Linda told county workers she was happy to take the children while Dale got her life back together. The retired home health aide, who worked for the county health department for 20 years, had an empty bedroom and a big backyard. She passed a background check and the county presented no clear reason that she wasn’t a suitable placement, she said. She has no history of criminal or child welfare system involvement.  

But the county refused to place Dale’s son with her and didn’t tell her about her options, such as getting approved as a foster placement for Dale’s children, she said. And it later declined her offer to take in his sister.

Linda believes she was viewed unfavorably by the child welfare agency because she once lived with Dale’s father, who had criminal convictions, including for domestic violence, that Linda said were 20 years old. She agreed not to allow Dale’s father into her home if she were given custody of the children. But the department refused the offer and placed Dale’s newborn and small son with strangers

Linda said she contested the decision in court. But she came away feeling the judge had been hostile to her and her views. 

“He acted like I was a criminal and they just had to find out what I was guilty of,” she said.

The county returned Dale’s children to her in late 2023. 

High stakes for kids and families

New York State’s foster care prevention plan states clearly the reason kinship placements are so needed. 

Jean Galle.

“Research shows that when out of home placement is deemed a needed intervention, placing a child with a relative leads to stronger family bonds between the parent and child, fewer placement disruptions, shorter lengths of stay, and reduces the impact of trauma.” Connections “critical to health development” are disrupted when children are taken from parents, numerous studies show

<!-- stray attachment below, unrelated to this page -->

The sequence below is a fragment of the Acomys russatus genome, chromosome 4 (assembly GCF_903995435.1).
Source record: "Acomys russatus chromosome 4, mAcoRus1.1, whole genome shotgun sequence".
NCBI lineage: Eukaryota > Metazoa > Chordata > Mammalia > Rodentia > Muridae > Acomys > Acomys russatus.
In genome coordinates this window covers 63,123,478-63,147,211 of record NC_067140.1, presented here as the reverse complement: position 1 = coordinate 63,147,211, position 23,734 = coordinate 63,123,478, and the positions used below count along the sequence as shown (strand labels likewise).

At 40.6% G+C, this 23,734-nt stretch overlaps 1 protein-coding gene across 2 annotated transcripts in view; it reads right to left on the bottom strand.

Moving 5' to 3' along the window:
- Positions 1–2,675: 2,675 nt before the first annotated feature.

Foster children placed with family are less likely to re-enter the system, and more likely to succeed in school. As adults, they’re more likely to find jobs and pursue higher education, and less likely to draw on public assistance or enter the criminal justice system. 

Since 2018, the state’s Office of Children and Family Services has released a blizzard of memos directing county agencies to prioritize relatives when placing kids in foster care. 

“Kinship placements are some of the most stable we have and are more likely to be a success,” said Jean Galle, vice president of community-based services at the Hillside Family of Agencies, which serves counties in central and western New York. “The whole point of Family First is that kids do better with family connections.” 

Cost-savings play a role

Too often, however, counties eye cost savings ahead of children’s well being, advocates say.

In New York, relatives who are licensed as foster parents receive between $900 and $3,700 a month per child to help cover costs, with additional funds available for clothes, transportation, and school supplies. If they later choose to adopt or become a legal guardian, kinship caregivers are eligible for similar monthly payments. Specialized services are also available, including educational support, counseling sessions and help coordinating the child’s medical care.

None of that is available when counties place children with relatives outside the foster care system. If they must rely on public assistance, relatives caring for one child are eligible for roughly $400 a month through the Temporary Assistance to Needy Families “child-only” grant, a federal entitlement.

This spares the county having to pay them out of its foster care budget. Some counties might be less likely to place children with kin because they include that in their calculation, said Pat O’Brien, executive director at New York’s Adoptive and Foster Family Coalition.